Sarah Shahi: Sex/Life Taught Me That Desire Isn't a Dirty Word

In a new essay for Glamour, Sarah Shahi, who played Billie Mann in Netflix's Sex/Life, reveals how closely Billie's life resembled her own, and how she rediscovered sex, desire, and pleasure. In the season one finale, Billie declares the words "Now, fuck me" to her ex-boyfriend Brad, as she releases the desires she had been denying for so long. Shahi explains that after a season of feeling unappreciated by her perfect-on-paper husband, Cooper, Billie believed that the parts of herself that were unseen, her desire and sexuality, would continue to be unseen forever. But the consistent urge for a life that was far bigger than her own could no longer be ignored.

Sarah Shahi reveals how she struggled to perform a scene in Sex/Life, despite having rehearsed it for the past 10 years of her life. However, after weeks of nursing her wounds with chipotle and Milagro, she received a call offering her the role of Billie Mann. Shahi felt that the energy she possessed as her flawed, messy, overtired self was just what the character called for. She describes a scene in season one, episode one, where Billie talks about feeling like a watered-down version of herself and how it made her long for her earlier, uninhibited, and free self. Shahi reflects on how, as the first among her friends to have a baby, she declined invites to trips and adventures and watched from the sidelines while putting Lanolin on her sore breastfeeding nipples.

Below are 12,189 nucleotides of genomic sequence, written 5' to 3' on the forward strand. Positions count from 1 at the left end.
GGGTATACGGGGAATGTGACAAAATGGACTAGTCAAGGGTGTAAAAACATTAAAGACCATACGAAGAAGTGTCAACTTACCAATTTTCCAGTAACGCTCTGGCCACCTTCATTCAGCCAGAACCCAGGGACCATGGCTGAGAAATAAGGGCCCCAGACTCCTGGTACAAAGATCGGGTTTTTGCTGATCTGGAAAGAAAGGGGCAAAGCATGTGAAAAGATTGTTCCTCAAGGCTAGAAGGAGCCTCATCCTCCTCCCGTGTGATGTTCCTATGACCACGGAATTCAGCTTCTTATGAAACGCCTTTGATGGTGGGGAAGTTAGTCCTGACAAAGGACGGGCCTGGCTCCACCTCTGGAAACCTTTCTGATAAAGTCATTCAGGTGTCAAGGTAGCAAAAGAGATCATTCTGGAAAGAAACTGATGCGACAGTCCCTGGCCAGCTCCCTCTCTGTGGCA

Sarah Shahi reflects on how she felt buried in frustration and questioned whether her life was meant for more. She wondered why she was always tired and why her neck pillow was in her son's room. In December 2019, she auditioned for a role in Sex/Life and found the script to be personal and relatable. The character of Billie had the courage to challenge all the things Shahi had been questioning for years. Shahi saw herself in Billie, who was flawed, didn't have it together, and was mourning the loss of her liberated, younger self. This audition was the jumpstart that Shahi had been searching for, and she walked into the audition room ready to prove that she and Billie Mann were one.
Sarah Shahi's newfound bravery gave her ownership over who she was, and it was empowering. She was no longer escaping her truth; she was living it. This commitment to herself extended to all areas of her life, including the bedroom. Shahi believes that women have been taught to view desire as a dirty word, but every human being is biologically designed to experience full sexual pleasure. She no longer saw sex as an obligation and found it kinky, playful, and something to look forward to. Shahi had the confidence to speak about her likes and dislikes without shame. Owning this self-liberation in front of millions of people was awkward at first, but she wears it with pride.

As an Iranian American, Shahi considers it a privilege and part of her life's purpose to be the poster child for women experiencing something similar. She wants to advocate for women fighting for things much bigger than the laments of an "unhappy housewife." Shahi's mother was born in Iran and was one of the original protestors in the '70s, which led to her parents' fleeing before she was born. Shahi understands what her mother fought against and the sacrifices she made to give her the freedoms she has.

Shahi believes that women have been told to keep their heads down, accept things the way they are, and not make noise. However, desire is a life-giving gift from the Universe, and she hopes that Billie Mann serves as a middle finger to every society, system, and person who held women down. Women are here to live as their truest selves and do everything their soul's fancy. They are here to live out their fullest selves next to one another, and they're just getting started.

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